If you regularly engage in physical activity or exercise of any duration or intensity, you’ve probably been advised to stretch before and after. Incorporating stretching into a regular warm-up routine prior to exercising helps reduce the risk of tearing, straining, or otherwise injuring muscles and joints. It also helps muscles cool down after physical activity, which can guard against stiffness and soreness later.
Stretching after exercise, in a way, helps preserve the effects of exercise by preventing muscles from seizing up and losing their strength and elasticity. Similarly, stretching helps preserve the effects of massage–including relaxation and flexibility. Though athletes and others who lead highly active lives may stand to benefit most from stretching after bodywork, anyone can enhance the effects of a treatment by stretching. Consult with your massage therapist first to see whether they recommend specific stretches after considering your personal health profile.
Why Stretch after Your Massage?
Deep massage and exercise can affect the muscles in similar ways. Massage increases blood flow and circulation and can create friction in the tissues like vigorous movement does. During massage tissues and muscles are pulled away from one another, which creates the “loose” feeling you might have after a treatment. You might also feel taller, because massage helps counteract the daily compression and gravitational pull we experience.
Stretching after a treatment can keep joints mobile, maintain the looseness in muscles and tissues, and improve flexibility. It will also increase your tolerance for stretching–the more you do any stretch, the easier it becomes over time. Wise massage therapists also stretch before and after giving a massage to optimize body mechanics during the treatment and reduce their own risk of injury, strain, and soreness.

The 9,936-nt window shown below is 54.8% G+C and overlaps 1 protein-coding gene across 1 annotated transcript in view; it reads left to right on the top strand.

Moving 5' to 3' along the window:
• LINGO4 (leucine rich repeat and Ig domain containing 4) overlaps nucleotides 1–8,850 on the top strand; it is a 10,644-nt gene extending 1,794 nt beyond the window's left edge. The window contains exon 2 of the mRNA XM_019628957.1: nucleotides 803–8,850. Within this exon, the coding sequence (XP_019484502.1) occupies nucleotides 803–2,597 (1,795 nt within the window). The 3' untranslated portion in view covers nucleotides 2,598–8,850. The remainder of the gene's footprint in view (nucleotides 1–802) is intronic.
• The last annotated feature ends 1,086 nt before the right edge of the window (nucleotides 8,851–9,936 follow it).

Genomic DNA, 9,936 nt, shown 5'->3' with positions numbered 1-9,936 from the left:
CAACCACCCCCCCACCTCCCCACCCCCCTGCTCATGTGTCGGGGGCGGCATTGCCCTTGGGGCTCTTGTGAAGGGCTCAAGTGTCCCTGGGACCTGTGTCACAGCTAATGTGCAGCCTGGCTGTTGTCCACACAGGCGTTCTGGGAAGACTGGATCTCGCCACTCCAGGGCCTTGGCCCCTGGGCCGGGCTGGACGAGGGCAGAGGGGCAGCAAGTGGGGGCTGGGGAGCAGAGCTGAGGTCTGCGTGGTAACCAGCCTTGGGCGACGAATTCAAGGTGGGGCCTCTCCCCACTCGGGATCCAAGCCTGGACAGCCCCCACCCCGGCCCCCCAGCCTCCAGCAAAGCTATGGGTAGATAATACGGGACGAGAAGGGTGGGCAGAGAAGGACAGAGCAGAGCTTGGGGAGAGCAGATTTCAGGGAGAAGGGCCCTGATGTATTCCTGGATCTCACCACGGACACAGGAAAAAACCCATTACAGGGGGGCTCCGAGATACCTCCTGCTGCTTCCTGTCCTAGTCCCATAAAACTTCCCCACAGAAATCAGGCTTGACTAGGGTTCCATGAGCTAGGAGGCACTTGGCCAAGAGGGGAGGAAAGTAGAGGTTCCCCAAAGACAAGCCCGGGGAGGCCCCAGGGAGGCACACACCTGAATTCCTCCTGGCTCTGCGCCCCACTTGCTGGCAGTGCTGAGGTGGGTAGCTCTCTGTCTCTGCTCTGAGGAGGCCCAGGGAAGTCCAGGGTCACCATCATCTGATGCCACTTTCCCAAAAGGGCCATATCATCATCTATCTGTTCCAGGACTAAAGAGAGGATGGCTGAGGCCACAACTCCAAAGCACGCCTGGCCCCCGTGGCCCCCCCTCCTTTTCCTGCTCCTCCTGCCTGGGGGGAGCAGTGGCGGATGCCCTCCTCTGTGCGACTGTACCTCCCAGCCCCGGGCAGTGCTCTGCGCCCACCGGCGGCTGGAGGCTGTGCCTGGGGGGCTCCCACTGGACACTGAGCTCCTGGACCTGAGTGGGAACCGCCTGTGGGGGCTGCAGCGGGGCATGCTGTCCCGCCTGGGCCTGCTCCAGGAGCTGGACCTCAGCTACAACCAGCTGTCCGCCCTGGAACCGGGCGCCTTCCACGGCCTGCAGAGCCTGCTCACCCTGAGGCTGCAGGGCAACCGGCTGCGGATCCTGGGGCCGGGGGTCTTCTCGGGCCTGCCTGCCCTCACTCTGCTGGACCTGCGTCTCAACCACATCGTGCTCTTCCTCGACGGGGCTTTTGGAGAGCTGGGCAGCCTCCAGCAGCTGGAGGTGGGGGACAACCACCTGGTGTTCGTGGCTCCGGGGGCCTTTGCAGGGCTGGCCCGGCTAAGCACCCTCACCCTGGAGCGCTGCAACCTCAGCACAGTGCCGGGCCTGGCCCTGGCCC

Simple Post-Massage Stretching at Home
Your routine will vary depending on your body’s limitations, your massage therapist’s guidelines, and your own goals. Keep movements slow, maintain a steady breathing pattern, and do not hesitate to modify any stretch for greater comfort. Most stretches are designed to be performed alone, though you can also call upon a friend or partner to assist if you would like help balancing, deepening the stretch, or creating resistance to build strength.
- Standing arm pull + bend: Stand with good spine alignment (hips over ankles with relaxed knees, tailbone relaxed, shoulders over hips, and ears over shoulders). Stretch your arms overhead and alternate reaching the fingertips of each hand up even higher. Keeping your arms stretched above your head, lean side to side. You should feel the stretch in your ribs and oblique muscles. To deepen this stretch, grasp and pull your right wrist as you bend to the left, and pull on your left arm as you bend to the right.
- Forward fold: Slowly bend at the waist, keeping your shoulders and arms relaxed. Rather than exerting pressure to touch your toes or the floor, simply let your upper body dangle in place and let gravity work to decompress your spine. You can sway slowly from side to side to help release tension. Your chin should drop to your chest so your neck isn’t working to hold your head. When you return to standing, do so very slowly and keep your knees bent. Lead this movement with your hips, so that your shoulders and head are the last thing to raise and stack on top of your spine.